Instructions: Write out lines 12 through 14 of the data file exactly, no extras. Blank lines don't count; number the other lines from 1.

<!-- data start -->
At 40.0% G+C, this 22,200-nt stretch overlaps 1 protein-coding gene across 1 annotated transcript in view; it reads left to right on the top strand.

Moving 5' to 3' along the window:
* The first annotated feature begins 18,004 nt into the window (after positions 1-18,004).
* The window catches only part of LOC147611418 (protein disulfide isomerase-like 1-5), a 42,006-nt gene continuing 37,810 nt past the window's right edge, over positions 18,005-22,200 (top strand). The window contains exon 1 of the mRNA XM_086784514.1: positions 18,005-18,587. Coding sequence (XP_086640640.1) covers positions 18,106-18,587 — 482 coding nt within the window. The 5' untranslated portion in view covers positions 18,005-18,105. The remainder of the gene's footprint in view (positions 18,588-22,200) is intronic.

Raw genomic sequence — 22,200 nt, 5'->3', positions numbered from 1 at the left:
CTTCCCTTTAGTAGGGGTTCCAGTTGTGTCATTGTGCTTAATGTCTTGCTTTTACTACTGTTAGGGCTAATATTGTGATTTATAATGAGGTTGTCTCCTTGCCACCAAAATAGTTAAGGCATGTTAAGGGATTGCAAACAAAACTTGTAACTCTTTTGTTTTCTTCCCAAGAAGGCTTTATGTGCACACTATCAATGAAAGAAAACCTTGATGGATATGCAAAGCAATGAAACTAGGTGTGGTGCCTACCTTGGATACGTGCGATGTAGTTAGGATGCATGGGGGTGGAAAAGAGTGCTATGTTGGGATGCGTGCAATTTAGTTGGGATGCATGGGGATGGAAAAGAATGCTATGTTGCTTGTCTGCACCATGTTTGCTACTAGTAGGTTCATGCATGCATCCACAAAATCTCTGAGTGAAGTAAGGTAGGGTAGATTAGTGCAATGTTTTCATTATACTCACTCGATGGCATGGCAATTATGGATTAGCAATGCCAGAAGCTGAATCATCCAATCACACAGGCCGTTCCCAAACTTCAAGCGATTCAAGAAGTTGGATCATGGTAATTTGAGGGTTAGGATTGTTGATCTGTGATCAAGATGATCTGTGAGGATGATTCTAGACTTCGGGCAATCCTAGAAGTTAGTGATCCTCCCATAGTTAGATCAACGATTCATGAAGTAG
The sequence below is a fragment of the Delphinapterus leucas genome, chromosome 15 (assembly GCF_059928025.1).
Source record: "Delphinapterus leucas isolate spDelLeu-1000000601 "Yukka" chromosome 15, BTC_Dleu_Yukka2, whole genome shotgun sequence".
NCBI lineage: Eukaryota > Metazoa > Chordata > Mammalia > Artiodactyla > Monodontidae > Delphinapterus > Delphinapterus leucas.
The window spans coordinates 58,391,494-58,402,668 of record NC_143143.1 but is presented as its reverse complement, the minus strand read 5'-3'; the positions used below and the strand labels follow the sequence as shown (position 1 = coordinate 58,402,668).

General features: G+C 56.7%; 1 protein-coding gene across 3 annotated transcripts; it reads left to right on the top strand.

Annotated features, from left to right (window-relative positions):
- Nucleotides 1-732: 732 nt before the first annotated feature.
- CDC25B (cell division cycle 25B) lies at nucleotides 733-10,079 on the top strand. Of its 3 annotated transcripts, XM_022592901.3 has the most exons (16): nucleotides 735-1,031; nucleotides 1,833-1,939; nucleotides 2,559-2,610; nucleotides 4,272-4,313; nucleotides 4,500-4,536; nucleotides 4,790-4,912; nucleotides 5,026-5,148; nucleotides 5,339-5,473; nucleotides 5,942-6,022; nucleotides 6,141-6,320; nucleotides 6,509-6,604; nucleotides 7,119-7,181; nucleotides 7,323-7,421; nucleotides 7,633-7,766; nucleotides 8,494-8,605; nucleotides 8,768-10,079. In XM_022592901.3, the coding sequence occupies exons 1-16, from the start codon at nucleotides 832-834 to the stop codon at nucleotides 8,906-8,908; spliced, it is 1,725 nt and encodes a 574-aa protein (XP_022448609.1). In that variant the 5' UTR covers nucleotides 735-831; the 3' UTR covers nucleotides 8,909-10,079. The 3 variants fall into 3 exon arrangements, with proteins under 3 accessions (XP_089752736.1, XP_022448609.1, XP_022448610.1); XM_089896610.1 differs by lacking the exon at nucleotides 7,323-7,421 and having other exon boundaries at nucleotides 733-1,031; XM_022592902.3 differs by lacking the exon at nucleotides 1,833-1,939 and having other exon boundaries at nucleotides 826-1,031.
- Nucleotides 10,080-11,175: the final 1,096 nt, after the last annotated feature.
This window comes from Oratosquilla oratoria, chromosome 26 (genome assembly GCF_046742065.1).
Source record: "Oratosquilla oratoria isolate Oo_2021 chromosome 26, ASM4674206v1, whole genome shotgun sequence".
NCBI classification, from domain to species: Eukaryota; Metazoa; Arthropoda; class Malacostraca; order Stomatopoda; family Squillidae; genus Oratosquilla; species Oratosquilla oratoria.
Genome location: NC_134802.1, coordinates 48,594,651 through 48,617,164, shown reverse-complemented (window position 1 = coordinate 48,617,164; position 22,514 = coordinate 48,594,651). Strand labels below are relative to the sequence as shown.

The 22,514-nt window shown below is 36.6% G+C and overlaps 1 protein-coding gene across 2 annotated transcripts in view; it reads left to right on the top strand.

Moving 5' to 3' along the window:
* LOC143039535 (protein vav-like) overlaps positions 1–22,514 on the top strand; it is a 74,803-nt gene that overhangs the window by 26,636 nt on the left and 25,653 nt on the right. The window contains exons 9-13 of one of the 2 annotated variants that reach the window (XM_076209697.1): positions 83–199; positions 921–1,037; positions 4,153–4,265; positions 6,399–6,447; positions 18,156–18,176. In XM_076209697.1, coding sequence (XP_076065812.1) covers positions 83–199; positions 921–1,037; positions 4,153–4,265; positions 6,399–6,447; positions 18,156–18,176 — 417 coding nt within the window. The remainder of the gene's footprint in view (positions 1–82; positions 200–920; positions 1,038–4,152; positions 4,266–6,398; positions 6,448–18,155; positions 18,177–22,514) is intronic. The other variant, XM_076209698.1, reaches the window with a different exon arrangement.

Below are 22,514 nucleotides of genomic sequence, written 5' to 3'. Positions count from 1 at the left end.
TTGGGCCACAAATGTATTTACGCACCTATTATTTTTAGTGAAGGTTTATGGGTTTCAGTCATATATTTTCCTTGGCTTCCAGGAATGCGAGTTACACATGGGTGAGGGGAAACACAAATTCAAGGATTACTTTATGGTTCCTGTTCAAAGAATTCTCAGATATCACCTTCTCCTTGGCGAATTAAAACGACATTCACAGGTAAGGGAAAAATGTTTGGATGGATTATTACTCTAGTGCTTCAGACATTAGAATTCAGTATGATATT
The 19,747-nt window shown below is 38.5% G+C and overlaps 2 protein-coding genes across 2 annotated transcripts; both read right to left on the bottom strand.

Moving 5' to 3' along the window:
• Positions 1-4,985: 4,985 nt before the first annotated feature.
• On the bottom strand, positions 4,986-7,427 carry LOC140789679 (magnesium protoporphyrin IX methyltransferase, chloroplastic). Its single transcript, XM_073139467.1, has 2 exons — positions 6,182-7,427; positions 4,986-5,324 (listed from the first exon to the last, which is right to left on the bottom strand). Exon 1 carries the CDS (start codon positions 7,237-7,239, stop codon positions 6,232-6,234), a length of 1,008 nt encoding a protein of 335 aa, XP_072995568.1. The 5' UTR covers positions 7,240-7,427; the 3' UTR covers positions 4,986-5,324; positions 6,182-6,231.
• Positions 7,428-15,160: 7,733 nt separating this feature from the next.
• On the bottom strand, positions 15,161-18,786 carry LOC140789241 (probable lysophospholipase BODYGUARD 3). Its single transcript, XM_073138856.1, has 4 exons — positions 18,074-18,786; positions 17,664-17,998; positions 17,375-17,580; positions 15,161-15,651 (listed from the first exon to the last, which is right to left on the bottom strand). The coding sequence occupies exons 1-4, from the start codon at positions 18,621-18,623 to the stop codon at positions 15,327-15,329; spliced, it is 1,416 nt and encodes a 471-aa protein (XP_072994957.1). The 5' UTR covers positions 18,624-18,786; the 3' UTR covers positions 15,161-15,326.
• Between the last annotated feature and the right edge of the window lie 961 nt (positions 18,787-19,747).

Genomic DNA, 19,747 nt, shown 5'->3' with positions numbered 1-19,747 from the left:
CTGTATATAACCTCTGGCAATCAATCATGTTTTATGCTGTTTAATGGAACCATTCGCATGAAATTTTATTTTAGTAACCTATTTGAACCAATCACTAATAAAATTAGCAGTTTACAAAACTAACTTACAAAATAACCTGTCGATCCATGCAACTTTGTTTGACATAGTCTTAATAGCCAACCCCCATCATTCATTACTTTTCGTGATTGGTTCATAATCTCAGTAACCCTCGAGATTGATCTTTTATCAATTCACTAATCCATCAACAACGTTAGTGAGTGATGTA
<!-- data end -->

Annotated features, from left to right (window-relative positions):
- Nucleotides 1-732: 732 nt before the first annotated feature.
- CDC25B (cell division cycle 25B) lies at nucleotides 733-10,079 on the top strand. Of its 3 annotated transcripts, XM_022592901.3 has the most exons (16): nucleotides 735-1,031; nucleotides 1,833-1,939; nucleotides 2,559-2,610; nucleotides 4,272-4,313; nucleotides 4,500-4,536; nucleotides 4,790-4,912; nucleotides 5,026-5,148; nucleotides 5,339-5,473; nucleotides 5,942-6,022; nucleotides 6,141-6,320; nucleotides 6,509-6,604; nucleotides 7,119-7,181; nucleotides 7,323-7,421; nucleotides 7,633-7,766; nucleotides 8,494-8,605; nucleotides 8,768-10,079. In XM_022592901.3, the coding sequence occupies exons 1-16, from the start codon at nucleotides 832-834 to the stop codon at nucleotides 8,906-8,908; spliced, it is 1,725 nt and encodes a 574-aa protein (XP_022448609.1). In that variant the 5' UTR covers nucleotides 735-831; the 3' UTR covers nucleotides 8,909-10,079. The 3 variants fall into 3 exon arrangements, with proteins under 3 accessions (XP_089752736.1, XP_022448609.1, XP_022448610.1); XM_089896610.1 differs by lacking the exon at nucleotides 7,323-7,421 and having other exon boundaries at nucleotides 733-1,031; XM_022592902.3 differs by lacking the exon at nucleotides 1,833-1,939 and having other exon boundaries at nucleotides 826-1,031.